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HOMER’s ODYSSEY, Ch. XII- PISCES

Posted on April 29th, 2018 by Don Cerow

This is our twelfth sign, or constellation if you prefer. Three thousand years ago, the era when the Odyssey was composed, the two were one.

This twelfth division corresponds to Pisces, a mutable WATER sign ruled in contemporary times by Neptune (Gk- Poseidon), and in antiquity by Jupiter (Gk- Zeus). Venus is in its exaltation in Pisces, Mercury is in its detriment. At its best, spiritual peace and understanding is embraced at our essence; we know we are all One. Venus in its exaltation is also artistic excellence and sensitivity. Think of it as spiritually inspired architecture, crafts or music.

Issues relating to the subconscious are typically sympathetic to the vibration of the Two Fish. Behind the veil are spirits such as our ocean, sleep and dreams, escape, doves, fog, mist and even praying. If you read the chapter independently, watch for these clues being subtlety woven into the story line.

I struck inland,                                              (line 358)
up the island, there to pray to the gods.

The chapter opens. At the end of the very first paragraph the men are all fast asleep. They’re exhausted. They have landed on the island of the Sun during the night. Odysseus makes his men swear an oath not to touch (kill in order to consume) the cattle of Helios,

. . . the god of the sun who sees all, hears all things.     (line 281)

Later in the chapter (lines 393-401) Odysseus calls forty winks both ‘soothing slumber‘ and ‘fatal sleep,’ opposite ends of our perception of the spectrum of restful passage. It is while Odysseus is asleep that he drops his guard and his men, famished for food, do exactly what they have sworn not to do, sealing their fate.

All of these images and more are to be found weaving their web throughout this chapter, many of which would later (centuries later) become associated with Christian themes. Jesus was considered to be twice-born. Dionysus (Bacchus) was thought to be twice born, and here, in Chapter 12, we find the crew of the Odyssey being twice born. There is mystical meaning contained within these lines.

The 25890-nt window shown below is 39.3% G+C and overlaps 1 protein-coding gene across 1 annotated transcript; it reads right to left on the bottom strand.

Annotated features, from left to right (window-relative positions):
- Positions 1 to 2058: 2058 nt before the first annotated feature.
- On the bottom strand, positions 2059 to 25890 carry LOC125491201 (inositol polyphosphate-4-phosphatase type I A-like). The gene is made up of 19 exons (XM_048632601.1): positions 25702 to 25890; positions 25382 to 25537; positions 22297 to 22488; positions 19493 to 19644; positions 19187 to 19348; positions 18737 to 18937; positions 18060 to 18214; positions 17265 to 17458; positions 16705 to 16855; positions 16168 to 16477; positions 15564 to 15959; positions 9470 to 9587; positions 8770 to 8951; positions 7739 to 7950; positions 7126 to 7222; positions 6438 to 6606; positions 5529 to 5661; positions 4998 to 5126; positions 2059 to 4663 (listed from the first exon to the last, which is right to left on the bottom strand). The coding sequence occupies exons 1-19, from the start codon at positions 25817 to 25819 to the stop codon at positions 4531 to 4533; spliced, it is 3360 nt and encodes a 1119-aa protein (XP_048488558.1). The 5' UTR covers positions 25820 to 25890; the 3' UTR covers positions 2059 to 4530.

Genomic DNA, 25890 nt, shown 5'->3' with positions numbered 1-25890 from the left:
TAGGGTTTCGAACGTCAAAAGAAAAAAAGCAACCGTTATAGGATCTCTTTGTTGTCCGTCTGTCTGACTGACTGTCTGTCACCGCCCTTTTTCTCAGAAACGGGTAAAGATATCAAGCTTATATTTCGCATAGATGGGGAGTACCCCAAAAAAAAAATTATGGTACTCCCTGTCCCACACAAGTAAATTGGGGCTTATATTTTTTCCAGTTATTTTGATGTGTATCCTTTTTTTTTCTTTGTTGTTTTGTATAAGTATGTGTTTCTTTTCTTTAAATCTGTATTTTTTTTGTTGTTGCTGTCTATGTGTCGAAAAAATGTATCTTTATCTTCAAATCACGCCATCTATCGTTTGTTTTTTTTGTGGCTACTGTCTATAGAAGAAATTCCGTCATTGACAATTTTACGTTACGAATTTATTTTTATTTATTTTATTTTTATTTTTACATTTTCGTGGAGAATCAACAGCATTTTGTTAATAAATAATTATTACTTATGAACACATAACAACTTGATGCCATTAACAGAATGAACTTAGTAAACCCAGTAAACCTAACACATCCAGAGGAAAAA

Ah my darling, reckless friends!                        (line 22)
You who ventured down to the House of Death alive,
doomed to die twice over- others die just once.
Come, take some food, drink some wine . . .

In chapter 12 we see the opposite side of Venus in Pisces, as feminine charms seduce and overwhelm the passions of any ordinary man.

First you will raise the island of the Sirens,                            (line 44)
         those creatures who spellbind any man alive,
whoever comes their way.

These are beautiful, talented women whose craft impresses, seduces, and sweeps men off their feet.

Take me now.

To see Venus in its exaltation in Pisces in a more favorable light, let’s check out line 343.

When young Dawn with his rose-red fingers shone once more  (line 341)
         we hauled our craft ashore, securing her in a vaulted cave
where nymphs have lovely dancing-rings and hold their sessions.

Women in caves by the ocean doing secret things. Venus in Pisces.

In Chapter 12 Odysseus stops the ears of his crew with earwax and has the crew bind him securely to the ship’s mast.

I stopped the ears of my comrades one by one.                       (line 193)
         They bound me hand and foot in the tight ship-
erect at the mast-block, lashed by ropes to the mast-
and rowed and churned the whitecaps stroke on stroke.